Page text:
236. Telegram From the Embassy in the Republic of China to the Department of State0

746. 1. Admiral Smoot, General Doan and I called on President Chiang late yesterday at his request. He referred to recent discussions between MAAG and MND re augmentation of matériel for defense of offshores in reduction of manpower.1

2. Chiang said at outset he would agree to manpower reduction in principle, but could not undertake reduction under fire. He said problem is to suppress communist artillery fire. He stressed importance of making Kinmen impregnable, adding strengthening of Matsu defenses not nearly so pressing and could be looked into after Kinmen requirements met.

3. Indicating he was thoroughly familiar with MAAG MND studies and findings, Chiang suggested all 12 of 240MM Howitzers now on way here be sent Kinmen. He hoped say four more could be made available for delivery to Matsu. With regard to 36 155 MM guns on way here, [Page 485]he hoped they would arrive soon; he suggested 12 be sent Kinmen and a few to Matsu. He said study should be made meanwhile to determine what proportion of 155 Howitzers vs guns should be placed on off-shores.

4. Replying, Doan suggested counter battery artillery be augmented as follows:

A.
Kinmen; 240 MM Howitzers 12, 155 MM guns 12.
B.
Matsu: 240 MM Howitzers four or more when available, 155 MM guns, one battalion when available.
C.
Further study to be made of possible additional artillery which should be placed following emplacement and effectiveness of foregoing guns.
D.
Lacrosse Missile to be considered later if operational and available.

5. Chiang said he Felt infantry reduction should be compensated by augmentation of tank units. He Felt this problem should be studied; meanwhile, he not prepared to recommend how many tanks should be sent Kinmen. In response, Doan proposed Kinmen armor be augmented as follows:

A.
One tank battalion (to be made up of M–24 tanks already in GRC possession).
B.
Study be made of optimum and strength required support revised defense plans.
C.
If local experiment to modify excess M–8 assault gun carriages into armored personnel carriers feasible, provide sufficient converted vehicles to motorize two battalions of infantry.

In return for foregoing, Doan proposed Kinmen force reduction of one infantry division plus additional units and individuals to obtain net reduction in supported forces of not less than 15,000 men.2

6. Chiang then made a plea for provision of two additional battalions of M–41 tanks to supplement one battalion already provided. He evinced knowledge of MAAG recommendations for 205 M–41 tanks to replace obsolete WW II tanks which are obsolete, difficult to maintain and expensive. Chiang solicited my personal assistance in transmitting his plea direct to Secretary and Robertson. I said I would do so.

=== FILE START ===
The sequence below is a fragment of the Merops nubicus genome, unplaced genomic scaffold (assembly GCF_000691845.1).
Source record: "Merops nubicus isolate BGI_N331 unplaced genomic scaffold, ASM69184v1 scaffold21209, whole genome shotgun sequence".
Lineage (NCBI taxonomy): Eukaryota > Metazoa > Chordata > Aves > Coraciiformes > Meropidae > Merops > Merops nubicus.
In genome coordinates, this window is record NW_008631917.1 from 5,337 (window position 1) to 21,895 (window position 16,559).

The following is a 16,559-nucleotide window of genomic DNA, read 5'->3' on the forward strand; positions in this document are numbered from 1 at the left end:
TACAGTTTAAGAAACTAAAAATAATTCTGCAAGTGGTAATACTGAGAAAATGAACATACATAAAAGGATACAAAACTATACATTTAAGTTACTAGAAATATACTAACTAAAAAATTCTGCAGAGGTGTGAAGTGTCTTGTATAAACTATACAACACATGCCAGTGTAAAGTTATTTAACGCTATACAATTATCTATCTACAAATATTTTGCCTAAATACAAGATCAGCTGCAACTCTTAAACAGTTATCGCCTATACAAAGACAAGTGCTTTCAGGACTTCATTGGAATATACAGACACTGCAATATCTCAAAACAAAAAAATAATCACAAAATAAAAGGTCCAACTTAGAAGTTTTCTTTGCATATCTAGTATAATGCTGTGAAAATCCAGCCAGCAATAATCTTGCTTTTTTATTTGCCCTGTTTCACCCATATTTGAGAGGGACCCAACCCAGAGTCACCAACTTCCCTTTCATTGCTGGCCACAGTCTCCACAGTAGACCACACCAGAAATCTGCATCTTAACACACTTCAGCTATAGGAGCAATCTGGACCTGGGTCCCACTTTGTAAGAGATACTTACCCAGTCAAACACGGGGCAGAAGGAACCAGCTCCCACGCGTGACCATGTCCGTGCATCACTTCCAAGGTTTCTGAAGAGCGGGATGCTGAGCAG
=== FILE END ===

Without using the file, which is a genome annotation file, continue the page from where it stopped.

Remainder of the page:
7. Doan believes there are sound military reasons for providing 114 additional M–41 tanks which, with those already on hand would equip three battalions. These tanks would be retained on Taiwan and M–24s on Taiwan would then replace obsolescent M–5s on Kinmen. This would conform to Defense Department’s requirement that new tanks be used [Page 486]only for Taiwan defense. In this connection, CINCPAC’s 240016Z September 19583 recommended US continue modernize GRC armor with M–41s as rapidly as conditions permit.

8. I personally hope we will find it possible to move toward modernization of armor as recommended by Doan and CINCPAC. I believe agreement to do so will remove snag which might impede troop reduction we seek on off-shores.4

Drumright
  1. Source: Department of State, Central Files, 793.5/11–1458. Secret; Limit Distribution. Received at 1:57 p.m. Repeated to CINCPAC. The documents cited in footnotes 1, 2, and 4 below are in the Supplement.
  2. Telegram 131013Z from Chief MAAG Taiwan, November 13, reported that Generals Doan and Wang had reached oral agreement on this subject on November 1. (Department of State, Central Files, 793.00/11–1358)
  3. A memorandum of understanding along these lines was signed by Doan and Wang on November 17; a copy was enclosed with despatch 256 from Taipei, November 25. (Ibid., 793.00/11–2558)
  4. Not found.
  5. Telegram 436 to Taipei, November 20, stated that the Department considered these questions essentially military in nature and thought decisions on them should be reached primarily on military considerations. (Department of State, Central Files, 793.5/11–1458)